In the south-eastern Tunisian city of Zarzis, shops and government offices were closed, along with health services, except for emergency cases, on Tuesday (Oct 18).
Protesters demanded a renewed search for relatives who went missing in a failed migration attempt.
Chanting, slogans like the "people want the truth", thousands once again took to the streets.
The pressure piling on authorities prompted the president to ask his Justice Minister to open an investigation.
"I assure you that this is a historic strike (in the city of Zarzis, ed)", local activist Ezzedine Msalem, said.
"The state must reveal the truth. Today, we want to know the truth. It is a state crime that was perpetrated against the inhabitants of Zarzis with the burial (of bodies found at sea -- believed to be passengers from the boat -- in a cemetery for foreign migrants, ed) without identifying them before, nor having done any DNA analysis."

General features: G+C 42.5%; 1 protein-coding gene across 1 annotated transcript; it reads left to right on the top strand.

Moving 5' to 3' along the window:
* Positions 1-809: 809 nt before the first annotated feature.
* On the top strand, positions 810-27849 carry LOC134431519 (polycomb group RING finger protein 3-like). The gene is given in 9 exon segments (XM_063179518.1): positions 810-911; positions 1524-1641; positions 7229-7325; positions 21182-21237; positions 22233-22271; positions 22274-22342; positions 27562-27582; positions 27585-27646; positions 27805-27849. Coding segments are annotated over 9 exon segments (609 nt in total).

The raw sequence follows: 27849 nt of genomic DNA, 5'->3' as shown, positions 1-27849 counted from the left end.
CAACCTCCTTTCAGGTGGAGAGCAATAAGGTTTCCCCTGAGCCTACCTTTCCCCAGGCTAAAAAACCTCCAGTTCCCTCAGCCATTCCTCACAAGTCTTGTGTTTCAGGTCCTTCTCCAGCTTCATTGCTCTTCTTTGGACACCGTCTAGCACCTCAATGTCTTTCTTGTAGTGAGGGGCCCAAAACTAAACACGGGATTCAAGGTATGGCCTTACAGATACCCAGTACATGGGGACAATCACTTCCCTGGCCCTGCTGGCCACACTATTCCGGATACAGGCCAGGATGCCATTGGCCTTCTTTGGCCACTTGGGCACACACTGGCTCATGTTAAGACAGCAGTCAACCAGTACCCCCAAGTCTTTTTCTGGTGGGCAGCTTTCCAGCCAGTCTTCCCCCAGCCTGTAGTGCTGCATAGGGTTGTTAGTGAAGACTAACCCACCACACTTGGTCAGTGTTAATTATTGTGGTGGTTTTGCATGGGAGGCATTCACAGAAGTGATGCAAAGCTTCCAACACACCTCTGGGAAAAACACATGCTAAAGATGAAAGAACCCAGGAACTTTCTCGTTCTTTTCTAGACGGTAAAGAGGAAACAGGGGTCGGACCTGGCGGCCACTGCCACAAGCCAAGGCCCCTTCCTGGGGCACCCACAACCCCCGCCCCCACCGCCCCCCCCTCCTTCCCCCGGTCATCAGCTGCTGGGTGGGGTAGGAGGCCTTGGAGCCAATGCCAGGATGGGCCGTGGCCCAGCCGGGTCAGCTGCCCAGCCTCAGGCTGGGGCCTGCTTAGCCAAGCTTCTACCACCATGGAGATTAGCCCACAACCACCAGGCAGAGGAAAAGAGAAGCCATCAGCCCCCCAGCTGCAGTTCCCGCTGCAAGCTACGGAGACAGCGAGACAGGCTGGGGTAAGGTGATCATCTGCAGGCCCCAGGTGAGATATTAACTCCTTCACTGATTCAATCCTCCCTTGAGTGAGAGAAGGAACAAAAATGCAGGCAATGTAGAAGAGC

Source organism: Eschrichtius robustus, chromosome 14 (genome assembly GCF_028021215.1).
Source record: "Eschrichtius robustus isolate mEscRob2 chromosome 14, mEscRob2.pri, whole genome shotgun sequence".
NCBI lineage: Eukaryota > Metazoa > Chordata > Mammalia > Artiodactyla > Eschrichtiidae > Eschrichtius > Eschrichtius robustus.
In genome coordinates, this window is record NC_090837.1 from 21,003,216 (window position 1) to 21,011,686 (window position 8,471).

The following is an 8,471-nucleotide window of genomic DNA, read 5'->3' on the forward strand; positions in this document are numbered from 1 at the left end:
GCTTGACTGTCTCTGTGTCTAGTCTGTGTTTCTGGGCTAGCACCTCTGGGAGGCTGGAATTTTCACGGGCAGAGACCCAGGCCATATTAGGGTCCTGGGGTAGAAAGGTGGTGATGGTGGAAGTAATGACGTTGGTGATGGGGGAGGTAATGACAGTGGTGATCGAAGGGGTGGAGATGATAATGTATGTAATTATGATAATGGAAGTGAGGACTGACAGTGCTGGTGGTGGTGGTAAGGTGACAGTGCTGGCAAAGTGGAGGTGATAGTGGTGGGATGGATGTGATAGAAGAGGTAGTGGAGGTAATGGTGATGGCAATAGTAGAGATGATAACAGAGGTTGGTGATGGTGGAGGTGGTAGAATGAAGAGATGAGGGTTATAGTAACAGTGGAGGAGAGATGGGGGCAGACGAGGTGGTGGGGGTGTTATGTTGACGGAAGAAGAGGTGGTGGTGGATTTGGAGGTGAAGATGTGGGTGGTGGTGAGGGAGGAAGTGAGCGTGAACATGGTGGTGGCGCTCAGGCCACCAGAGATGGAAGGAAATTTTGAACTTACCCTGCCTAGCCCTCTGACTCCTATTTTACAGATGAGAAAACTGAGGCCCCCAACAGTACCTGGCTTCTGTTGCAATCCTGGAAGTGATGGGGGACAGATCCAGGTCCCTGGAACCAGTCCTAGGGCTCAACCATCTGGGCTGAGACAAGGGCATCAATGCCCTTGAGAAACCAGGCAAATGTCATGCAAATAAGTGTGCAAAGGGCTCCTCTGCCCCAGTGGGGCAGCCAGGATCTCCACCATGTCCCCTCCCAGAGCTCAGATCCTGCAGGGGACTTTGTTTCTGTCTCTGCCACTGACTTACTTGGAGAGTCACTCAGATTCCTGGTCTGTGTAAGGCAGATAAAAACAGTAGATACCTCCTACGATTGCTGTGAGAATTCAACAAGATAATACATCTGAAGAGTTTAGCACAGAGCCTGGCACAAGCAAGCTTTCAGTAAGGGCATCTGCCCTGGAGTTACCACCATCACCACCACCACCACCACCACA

Alleged burial without identification
Four weeks ago, 18 Tunisians boarded a boat headed for Italy, before it sank.
Four people, suspected of being missing Tunisians, were buried in a nearby cemetery for foreign migrants -- allegedly without efforts to identify them.
Those bodies have since been exhumed for identification, while another two bodies believed to be Tunisians were found.
One of the country's largest unions, the UGTT trade union federation voiced support for the strike and demanded an inquiry into the rescue effort and how the bodies were buried.
The Tunisian Human Rights League said authorities had "not devoted the necessary resources to search and rescue operations in a timely way" and called for an inquiry into the burials.
Tunisian authorities intercepted nearly 200 migrants attempting to reach Europe over the weekend, the defense ministry said Tuesday.
According to official figures, more than 22,500 migrants have been intercepted since the start of the year, around half of them from sub-Saharan Africa.